So far you are a solo artist. What are your reasons for not founding a band? Would you feel limited in your creativity and freedom to perform whatever tunes and text you like?

Well, it is hard work. To form a band I mean. Unless you have a lot of friends who are musicians too, which of course you can never have enough of :).
I used to have bands with my friends back in the days, but we were never that good and for the most part I think I was the only one who took it serious.
And yes, I would feel limited in my creative freedom. I am very, let’s say, “unstable” when it comes to my taste in music. One day I’d love to play in a rock band, the other I like Jazz better or I want to try something completely new. But I mean, if the band is good, it is probably worth it.

Dominik Ramelsberger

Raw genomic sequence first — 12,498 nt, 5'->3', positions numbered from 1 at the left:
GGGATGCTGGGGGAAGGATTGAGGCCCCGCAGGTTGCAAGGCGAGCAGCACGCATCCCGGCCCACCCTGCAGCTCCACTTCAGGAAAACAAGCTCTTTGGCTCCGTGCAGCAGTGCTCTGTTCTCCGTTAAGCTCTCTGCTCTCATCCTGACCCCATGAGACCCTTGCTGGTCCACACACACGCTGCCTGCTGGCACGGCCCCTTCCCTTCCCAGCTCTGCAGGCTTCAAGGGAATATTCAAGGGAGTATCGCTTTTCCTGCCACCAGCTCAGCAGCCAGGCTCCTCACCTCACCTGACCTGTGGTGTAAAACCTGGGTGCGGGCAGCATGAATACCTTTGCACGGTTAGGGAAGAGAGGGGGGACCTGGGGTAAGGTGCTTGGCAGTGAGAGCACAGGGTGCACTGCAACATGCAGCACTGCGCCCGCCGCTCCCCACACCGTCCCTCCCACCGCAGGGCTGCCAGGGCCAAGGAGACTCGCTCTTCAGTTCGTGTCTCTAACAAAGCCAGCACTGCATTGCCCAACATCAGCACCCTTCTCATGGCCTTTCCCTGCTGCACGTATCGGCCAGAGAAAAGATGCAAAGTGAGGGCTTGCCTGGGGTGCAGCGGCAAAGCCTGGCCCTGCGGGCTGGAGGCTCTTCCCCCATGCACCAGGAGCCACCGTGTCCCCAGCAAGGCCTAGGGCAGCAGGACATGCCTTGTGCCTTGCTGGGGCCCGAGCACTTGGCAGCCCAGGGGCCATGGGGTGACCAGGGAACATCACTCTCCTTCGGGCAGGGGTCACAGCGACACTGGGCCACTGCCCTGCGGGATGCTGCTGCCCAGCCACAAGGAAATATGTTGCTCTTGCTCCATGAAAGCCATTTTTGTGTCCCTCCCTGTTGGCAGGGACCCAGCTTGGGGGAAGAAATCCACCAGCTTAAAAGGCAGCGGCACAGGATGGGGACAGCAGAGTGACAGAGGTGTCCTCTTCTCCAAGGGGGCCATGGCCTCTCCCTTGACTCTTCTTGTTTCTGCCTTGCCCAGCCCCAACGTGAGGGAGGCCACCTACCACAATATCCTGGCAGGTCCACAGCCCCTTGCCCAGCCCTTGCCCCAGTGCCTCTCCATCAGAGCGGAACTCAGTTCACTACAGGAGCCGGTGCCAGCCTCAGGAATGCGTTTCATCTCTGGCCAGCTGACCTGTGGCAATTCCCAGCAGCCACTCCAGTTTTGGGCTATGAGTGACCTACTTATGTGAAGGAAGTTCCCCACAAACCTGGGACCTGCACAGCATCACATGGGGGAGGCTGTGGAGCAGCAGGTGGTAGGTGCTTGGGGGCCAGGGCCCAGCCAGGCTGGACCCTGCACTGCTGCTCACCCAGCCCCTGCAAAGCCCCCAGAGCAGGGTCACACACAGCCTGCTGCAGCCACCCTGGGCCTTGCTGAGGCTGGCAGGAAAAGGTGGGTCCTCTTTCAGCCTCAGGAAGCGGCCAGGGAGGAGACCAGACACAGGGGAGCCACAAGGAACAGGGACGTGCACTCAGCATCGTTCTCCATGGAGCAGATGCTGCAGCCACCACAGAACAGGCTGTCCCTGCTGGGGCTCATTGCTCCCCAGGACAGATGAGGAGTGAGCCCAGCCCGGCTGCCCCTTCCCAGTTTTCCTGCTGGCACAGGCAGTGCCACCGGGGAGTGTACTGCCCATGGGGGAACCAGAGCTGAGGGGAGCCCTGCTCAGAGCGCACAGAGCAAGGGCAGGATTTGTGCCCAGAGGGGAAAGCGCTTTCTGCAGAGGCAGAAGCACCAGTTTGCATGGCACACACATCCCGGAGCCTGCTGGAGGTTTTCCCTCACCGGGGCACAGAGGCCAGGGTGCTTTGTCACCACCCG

You perform some of your songs in English and some in Bavarian Dialect - do you have a favourite “language” for each of your songs’ styles (eg. ballads in English and the faster stuff in Bavarian)?

That's a very interesting observation. I am a language enthusiast, indeed. My lifetime goal is to speak seven languages. I do speak English, French and German, also some Italian but not very good. If you count Bavarian as a language, I am at five right now!
I started to write songs in English. The fact, that I was exploring a foreign language while producing poetry with this, always seemed quite appealing to me. But English is also a very musical language and has a great vocabulary.